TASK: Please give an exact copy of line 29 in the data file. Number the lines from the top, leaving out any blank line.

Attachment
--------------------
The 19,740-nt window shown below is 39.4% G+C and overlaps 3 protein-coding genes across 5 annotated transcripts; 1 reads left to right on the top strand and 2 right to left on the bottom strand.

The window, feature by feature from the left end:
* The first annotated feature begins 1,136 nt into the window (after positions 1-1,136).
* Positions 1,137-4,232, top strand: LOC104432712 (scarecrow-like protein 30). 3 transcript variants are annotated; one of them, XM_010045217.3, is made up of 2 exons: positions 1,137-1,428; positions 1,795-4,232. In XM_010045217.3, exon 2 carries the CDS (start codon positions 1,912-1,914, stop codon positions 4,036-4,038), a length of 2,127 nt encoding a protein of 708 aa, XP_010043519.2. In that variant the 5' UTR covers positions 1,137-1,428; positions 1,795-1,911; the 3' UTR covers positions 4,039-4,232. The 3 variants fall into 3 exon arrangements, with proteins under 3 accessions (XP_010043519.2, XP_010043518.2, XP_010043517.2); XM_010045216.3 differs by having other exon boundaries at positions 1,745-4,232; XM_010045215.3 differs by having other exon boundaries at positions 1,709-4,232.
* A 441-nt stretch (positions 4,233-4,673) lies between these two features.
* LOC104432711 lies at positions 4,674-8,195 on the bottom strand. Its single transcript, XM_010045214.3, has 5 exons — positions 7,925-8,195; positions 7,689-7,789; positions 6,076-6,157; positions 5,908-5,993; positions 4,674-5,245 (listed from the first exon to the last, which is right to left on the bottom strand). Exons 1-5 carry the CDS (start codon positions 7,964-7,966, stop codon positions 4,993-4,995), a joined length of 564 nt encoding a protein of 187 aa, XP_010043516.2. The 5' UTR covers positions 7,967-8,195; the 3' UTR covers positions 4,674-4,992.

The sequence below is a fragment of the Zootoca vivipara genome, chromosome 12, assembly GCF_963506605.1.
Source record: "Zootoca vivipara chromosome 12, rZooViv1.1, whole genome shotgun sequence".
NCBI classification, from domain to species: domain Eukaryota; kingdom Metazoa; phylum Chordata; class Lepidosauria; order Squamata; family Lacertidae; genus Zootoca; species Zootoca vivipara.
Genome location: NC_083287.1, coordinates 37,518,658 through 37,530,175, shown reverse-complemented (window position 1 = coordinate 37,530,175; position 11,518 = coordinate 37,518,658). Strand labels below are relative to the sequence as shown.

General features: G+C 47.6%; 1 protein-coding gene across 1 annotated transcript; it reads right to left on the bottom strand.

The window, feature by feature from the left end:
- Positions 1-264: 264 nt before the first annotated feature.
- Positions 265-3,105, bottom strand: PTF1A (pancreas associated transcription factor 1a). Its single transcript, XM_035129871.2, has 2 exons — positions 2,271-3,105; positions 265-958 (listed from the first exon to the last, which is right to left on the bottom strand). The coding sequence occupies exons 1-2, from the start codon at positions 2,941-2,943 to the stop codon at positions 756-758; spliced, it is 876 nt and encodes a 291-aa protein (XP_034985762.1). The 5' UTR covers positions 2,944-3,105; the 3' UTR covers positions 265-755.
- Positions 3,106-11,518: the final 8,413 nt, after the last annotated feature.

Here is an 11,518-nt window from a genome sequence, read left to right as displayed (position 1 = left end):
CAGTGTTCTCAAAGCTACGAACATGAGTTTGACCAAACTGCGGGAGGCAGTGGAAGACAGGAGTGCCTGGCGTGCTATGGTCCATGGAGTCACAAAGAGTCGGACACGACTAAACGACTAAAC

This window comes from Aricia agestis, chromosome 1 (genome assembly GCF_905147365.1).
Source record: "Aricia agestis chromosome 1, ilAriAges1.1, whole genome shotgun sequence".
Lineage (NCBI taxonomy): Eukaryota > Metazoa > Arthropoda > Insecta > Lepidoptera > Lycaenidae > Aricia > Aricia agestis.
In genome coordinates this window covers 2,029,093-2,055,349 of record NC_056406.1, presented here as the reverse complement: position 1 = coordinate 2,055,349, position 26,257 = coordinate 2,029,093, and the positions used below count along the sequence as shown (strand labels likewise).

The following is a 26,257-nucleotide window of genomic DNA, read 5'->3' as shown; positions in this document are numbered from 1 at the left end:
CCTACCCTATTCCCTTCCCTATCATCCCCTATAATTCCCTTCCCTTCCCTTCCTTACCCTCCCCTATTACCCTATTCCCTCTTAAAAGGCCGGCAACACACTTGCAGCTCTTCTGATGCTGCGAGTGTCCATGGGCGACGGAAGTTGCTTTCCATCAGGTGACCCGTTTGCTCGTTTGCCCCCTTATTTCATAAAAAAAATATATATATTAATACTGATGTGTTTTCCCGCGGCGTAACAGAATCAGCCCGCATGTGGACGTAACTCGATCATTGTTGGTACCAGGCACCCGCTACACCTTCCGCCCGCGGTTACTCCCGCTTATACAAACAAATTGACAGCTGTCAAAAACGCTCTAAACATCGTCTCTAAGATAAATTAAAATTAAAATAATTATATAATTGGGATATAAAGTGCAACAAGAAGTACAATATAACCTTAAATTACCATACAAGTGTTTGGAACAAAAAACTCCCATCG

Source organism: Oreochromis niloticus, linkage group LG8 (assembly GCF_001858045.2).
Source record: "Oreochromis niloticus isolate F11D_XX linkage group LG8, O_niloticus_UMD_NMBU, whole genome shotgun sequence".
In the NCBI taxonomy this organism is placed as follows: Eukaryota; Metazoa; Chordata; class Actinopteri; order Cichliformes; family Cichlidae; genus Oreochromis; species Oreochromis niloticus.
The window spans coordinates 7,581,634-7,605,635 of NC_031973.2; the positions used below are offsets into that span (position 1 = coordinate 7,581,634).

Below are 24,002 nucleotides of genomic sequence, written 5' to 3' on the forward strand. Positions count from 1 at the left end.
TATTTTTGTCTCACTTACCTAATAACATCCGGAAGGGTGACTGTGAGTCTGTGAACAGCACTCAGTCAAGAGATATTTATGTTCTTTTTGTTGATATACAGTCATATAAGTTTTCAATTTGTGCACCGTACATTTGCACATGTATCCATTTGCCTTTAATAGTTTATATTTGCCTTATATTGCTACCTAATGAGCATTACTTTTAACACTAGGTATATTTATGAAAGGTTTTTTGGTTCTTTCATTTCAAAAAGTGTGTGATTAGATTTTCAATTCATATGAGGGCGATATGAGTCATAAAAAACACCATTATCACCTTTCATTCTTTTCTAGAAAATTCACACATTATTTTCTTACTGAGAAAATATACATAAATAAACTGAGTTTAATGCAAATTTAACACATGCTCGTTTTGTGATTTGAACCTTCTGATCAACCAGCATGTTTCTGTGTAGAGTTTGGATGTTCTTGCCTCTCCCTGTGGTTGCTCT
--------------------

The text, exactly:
TATTTTTGTCTCACTTACCTAATAACATCCGGAAGGGTGACTGTGAGTCTGTGAACAGCACTCAGTCAAGAGATATTTATGTTCTTTTTGTTGATATACAGTCATATAAGTTTTCAATTTGTGCACCGTACATTTGCACATGTATCCATTTGCCTTTAATAGTTTATATTTGCCTTATATTGCTACCTAATGAGCATTACTTTTAACACTAGGTATATTTATGAAAGGTTTTTTGGTTCTTTCATTTCAAAAAGTGTGTGATTAGATTTTCAATTCATATGAGGGCGATATGAGTCATAAAAAACACCATTATCACCTTTCATTCTTTTCTAGAAAATTCACACATTATTTTCTTACTGAGAAAATATACATAAATAAACTGAGTTTAATGCAAATTTAACACATGCTCGTTTTGTGATTTGAACCTTCTGATCAACCAGCATGTTTCTGTGTAGAGTTTGGATGTTCTTGCCTCTCCCTGTGGTTGCTCT